So, I'm reading Max Tegmark's Our Mathematical Universe (Knopf edition, p. 229). He's discussing Everett/MWI for a bit and I'm not really paying attention and then I wake up to this: [I]t's time to ...
4
votes
2answers
199 views

Without apparatus can we say that the system is measured(decohered) by the environment?

"Einselection" and "tridecompositional uniqueness theorem" seem to resolve the preferred basis problem. But the premise is that there are three parts in discussion.(system, apparatus, environment) ...
4
votes
0answers
201 views

How can the pre-measurement be fulfilled?

In the decoherence program, the pre-measurement refers to the evolution in which the system and apparatus form a Schmidt state. In Maximilian Schlosshauer's review article(2005), I read "the linearity ...
8
votes
3answers
490 views

Does quantum collapse involve a loss of information? Does it require energy as suggested by the Landauer Limit?

I read in the context of quantum computing or of the minimal energy required for computation that there has to be a minimum possible amount of energy required to change one bit of information, called ...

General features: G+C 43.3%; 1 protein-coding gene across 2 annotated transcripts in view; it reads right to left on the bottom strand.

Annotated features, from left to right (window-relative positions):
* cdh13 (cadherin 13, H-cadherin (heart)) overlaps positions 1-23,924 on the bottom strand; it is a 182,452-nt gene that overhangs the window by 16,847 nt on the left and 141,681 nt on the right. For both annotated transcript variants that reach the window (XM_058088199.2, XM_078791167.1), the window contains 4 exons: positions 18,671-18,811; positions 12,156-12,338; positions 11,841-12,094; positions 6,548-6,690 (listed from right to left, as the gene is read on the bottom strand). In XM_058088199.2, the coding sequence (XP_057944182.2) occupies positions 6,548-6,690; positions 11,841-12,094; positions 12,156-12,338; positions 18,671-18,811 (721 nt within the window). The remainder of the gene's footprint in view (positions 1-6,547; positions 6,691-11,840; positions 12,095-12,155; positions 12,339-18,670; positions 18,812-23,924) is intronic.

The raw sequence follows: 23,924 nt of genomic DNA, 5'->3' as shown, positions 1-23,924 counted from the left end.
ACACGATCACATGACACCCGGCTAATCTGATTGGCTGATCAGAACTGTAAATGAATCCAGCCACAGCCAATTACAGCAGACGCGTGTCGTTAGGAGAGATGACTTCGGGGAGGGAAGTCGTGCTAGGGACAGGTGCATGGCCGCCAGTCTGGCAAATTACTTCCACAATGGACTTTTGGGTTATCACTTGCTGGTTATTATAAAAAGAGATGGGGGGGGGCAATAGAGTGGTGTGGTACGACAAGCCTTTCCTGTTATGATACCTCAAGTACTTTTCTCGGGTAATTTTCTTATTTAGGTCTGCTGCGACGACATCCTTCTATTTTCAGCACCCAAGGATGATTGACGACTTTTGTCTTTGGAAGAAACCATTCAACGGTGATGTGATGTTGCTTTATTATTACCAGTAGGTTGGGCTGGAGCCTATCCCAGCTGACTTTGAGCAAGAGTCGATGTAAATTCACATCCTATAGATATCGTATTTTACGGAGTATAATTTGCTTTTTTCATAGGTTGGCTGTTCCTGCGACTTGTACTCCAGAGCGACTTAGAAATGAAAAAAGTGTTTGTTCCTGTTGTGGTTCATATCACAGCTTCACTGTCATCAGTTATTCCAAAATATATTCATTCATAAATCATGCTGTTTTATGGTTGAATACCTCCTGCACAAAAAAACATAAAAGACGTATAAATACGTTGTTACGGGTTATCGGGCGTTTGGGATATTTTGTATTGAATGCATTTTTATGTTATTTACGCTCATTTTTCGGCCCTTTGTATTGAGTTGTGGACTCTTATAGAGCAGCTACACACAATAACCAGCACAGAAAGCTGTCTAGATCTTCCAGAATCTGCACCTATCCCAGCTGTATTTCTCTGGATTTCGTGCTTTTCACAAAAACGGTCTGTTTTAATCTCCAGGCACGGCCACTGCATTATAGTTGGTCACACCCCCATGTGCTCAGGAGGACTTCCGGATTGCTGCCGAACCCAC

5
votes
1answer
1k views

If there is no collapse of the wave-function does this mean that the many worlds interpretation of QM must be wrong?

If as some people suggest, there is no collapse of the wave function (is there a standard name for this position), then must one rule out the many-worlds interpretation of QM?
6
votes
3answers
2k views

What happens after the collapse of a wavefunction?

If I have a quantum system which I prepare in a certain state, this state then evolves unitarily via a Hamiltonian. Suppose an observer provokes a collapse of the wave function by a certain ...
2
votes
2answers
349 views

What does the Copenhagen interpretation say about the position of a particle before measurement?